The RRA template is available as an online tool to promote efficient collaborative work as well as streamlining the version control process (Fig. 2). Behind the RRA template is a database that allows previous RRAs to be stored. This means that in the event of an incident, previous RRAs on similar incidents can be recalled and used to further inform current or new RRAs. This tool allows multiple users to work on one risk assessment at the same time, reducing the amount of time required to complete the risk assessment. The tool delivers better version control, with previous versions stored within the database. The digital tool was tested during a workshop and an exercise in October 2017 and received positive feedback from project stakeholders on its ability to improve collaborative work.
The impact assessment tool allows risk managers to quickly identify where the highest risks and impacts are, by allowing managers to compare the public health and environmental impacts of natural hazard-related and human-made disasters with the estimated risks (from the rapid risk assessment) (Hall et al. 2017). This allows for a more tailored approach to risk and impact management, and ensures that the response is commensurate with the impacts.
Impact Assessment Development
Three potential indices were identified to ensure that the impact scale could be used in conjunction with the risk assessment methodology:
Cross-sectoral and social impact
Grouping the potential impacts into indices allows the impact assessment to be represented visually. Previous scales, such as the European Scale for Industrial Accidents scale (IMPEL 2013), have utilized visual scales to help users identify the biggest impacts quickly.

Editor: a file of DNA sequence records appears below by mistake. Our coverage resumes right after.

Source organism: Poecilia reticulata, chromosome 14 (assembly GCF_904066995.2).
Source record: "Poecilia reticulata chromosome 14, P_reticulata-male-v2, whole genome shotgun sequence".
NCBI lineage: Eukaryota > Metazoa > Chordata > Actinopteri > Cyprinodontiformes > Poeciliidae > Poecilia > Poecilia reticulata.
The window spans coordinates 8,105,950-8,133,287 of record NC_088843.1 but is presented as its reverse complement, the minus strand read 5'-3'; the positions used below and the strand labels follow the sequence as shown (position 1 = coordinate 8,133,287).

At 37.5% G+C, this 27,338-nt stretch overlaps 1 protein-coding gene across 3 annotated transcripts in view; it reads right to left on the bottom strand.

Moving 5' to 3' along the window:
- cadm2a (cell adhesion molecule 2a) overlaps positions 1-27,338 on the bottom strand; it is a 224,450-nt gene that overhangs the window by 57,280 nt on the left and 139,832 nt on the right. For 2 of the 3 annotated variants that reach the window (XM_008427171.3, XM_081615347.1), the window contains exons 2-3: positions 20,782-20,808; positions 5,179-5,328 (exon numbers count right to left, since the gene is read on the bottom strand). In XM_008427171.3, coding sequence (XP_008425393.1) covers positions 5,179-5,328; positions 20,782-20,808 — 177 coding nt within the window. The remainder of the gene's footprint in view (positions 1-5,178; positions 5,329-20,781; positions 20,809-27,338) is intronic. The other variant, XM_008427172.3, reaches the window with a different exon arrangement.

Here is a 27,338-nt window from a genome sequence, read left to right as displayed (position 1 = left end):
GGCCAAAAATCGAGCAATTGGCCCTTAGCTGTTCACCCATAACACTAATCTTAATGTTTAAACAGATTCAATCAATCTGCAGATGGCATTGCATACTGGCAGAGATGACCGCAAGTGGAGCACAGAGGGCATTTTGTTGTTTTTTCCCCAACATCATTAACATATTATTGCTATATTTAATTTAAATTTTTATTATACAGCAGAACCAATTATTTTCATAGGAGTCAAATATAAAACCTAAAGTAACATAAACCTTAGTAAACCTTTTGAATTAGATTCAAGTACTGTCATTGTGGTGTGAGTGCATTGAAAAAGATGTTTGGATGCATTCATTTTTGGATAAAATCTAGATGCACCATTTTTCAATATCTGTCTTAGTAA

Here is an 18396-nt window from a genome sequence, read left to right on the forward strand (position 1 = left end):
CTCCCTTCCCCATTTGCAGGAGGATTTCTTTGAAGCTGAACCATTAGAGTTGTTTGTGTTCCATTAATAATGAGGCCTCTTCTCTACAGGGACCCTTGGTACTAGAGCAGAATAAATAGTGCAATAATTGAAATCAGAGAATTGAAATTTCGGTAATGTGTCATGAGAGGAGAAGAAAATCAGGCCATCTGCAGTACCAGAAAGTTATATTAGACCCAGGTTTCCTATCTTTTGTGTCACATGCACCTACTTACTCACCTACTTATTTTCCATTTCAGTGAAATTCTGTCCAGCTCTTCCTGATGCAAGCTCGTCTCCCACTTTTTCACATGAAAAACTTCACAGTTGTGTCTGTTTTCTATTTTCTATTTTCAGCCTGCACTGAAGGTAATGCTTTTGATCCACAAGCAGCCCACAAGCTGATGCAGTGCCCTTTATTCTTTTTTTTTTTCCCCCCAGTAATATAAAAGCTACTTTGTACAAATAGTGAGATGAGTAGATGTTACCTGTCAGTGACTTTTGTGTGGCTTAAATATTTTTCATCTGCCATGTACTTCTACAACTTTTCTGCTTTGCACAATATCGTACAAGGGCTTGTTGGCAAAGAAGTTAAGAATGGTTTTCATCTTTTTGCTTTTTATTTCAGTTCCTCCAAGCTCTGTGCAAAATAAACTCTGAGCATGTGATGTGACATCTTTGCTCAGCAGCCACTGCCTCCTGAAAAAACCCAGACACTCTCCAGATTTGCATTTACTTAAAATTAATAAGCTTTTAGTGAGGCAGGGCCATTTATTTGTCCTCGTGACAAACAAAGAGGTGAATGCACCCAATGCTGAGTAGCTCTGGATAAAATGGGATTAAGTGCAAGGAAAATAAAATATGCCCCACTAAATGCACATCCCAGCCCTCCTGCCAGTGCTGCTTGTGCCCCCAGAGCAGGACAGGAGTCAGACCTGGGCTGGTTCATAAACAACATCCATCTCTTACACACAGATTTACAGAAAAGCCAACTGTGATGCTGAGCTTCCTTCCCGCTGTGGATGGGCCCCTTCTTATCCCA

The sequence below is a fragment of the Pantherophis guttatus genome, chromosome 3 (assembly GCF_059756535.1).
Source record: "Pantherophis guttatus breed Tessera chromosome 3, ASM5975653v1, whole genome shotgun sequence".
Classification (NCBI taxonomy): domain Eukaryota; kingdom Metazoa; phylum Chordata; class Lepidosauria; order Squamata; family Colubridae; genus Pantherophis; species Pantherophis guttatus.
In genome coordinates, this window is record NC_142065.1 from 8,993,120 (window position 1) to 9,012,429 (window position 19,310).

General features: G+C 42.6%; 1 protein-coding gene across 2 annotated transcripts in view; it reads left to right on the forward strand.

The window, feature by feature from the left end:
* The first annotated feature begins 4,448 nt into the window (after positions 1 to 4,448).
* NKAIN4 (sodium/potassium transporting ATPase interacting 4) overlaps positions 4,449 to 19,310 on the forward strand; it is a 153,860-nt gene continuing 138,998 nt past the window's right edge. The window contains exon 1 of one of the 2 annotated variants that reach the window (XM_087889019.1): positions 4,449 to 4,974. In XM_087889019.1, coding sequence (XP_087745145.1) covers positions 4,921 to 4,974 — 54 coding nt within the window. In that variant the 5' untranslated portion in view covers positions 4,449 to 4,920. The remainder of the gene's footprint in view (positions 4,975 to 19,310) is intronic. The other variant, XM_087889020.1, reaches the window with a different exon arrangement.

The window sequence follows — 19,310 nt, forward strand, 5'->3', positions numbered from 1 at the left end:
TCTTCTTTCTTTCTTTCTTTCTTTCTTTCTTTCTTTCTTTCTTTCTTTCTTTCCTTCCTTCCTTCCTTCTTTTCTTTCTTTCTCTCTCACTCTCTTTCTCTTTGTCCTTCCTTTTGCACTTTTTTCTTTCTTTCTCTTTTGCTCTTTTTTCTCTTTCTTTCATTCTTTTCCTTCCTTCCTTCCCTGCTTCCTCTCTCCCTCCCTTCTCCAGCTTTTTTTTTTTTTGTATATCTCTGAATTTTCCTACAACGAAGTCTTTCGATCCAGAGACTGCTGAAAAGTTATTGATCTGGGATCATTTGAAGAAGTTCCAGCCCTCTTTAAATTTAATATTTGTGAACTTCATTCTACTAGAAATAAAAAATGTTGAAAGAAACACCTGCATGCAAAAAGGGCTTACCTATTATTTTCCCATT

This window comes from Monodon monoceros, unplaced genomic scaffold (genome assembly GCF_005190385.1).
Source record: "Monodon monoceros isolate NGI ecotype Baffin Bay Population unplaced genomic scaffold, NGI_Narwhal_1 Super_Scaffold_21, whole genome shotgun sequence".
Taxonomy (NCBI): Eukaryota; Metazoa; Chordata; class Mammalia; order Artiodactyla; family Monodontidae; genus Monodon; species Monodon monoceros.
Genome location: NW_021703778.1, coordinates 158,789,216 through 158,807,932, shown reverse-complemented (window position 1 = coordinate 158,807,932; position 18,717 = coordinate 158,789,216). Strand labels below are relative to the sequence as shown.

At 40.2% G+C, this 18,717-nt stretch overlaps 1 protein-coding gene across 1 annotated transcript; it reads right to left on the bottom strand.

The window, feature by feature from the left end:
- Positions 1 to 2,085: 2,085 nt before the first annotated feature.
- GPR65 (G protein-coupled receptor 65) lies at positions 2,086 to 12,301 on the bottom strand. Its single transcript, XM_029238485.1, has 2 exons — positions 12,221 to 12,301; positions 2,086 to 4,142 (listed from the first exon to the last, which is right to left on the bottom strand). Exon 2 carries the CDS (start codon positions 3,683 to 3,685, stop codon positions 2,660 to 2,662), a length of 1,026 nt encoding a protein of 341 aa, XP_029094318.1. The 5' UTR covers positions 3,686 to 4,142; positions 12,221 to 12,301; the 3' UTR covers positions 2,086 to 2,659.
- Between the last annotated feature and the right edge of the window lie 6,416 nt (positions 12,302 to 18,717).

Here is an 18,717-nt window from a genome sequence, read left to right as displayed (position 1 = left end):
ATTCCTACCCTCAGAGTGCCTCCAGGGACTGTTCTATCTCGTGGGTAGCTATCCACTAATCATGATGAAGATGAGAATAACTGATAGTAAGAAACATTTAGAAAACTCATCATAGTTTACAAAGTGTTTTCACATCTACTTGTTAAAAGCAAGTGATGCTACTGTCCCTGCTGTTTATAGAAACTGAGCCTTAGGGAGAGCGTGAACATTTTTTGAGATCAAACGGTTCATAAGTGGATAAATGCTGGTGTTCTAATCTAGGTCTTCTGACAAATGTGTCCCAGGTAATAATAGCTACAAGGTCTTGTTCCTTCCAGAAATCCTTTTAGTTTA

One of the objectives of the impact assessment was to ensure a harmonized approach across the EU. When determining what parameters would be suitable for categorizing impact, several impact or consequence parameters used within the EU were examined. The EU report, “Overview of Natural and Man-made Disaster Risks the European Union May Face,” details the specific natural hazard-related and human-made disaster risks that face the individual member states and the EU as whole (EC 2017). For this report, national risk assessments (NRAs) and impact assessments for disaster risks were carried out by the member states. Each impact assessment contained a number of levels or parameters that were reviewed and compared with the EMETNET, ECHEMNET, and WHO RRA methodologies (Hall et al. 2017; SCHEER 2017; Goode, Collins et al. 2018). To ensure a harmonized approach, the number of characterization levels in the risk and impact assessments was considered, as was the common terminology used. Five levels of characterization were most commonly used by the majority of countries. Looking at the terminology for impact and risk characterization levels in the NRAs, level 1 and level 5 showed the most consistent language throughout the EU member states. Level 1 is most often referred to as “insignificant” and level 5 is most often referred to as “catastrophic.” There is less consistent terminology across levels 2, 3, and 4, but in most cases two or three terms are often the most popular; level 2—low/minor/substantial, level 3—moderate/serious, and level 4—significant/very serious/major (EC 2017).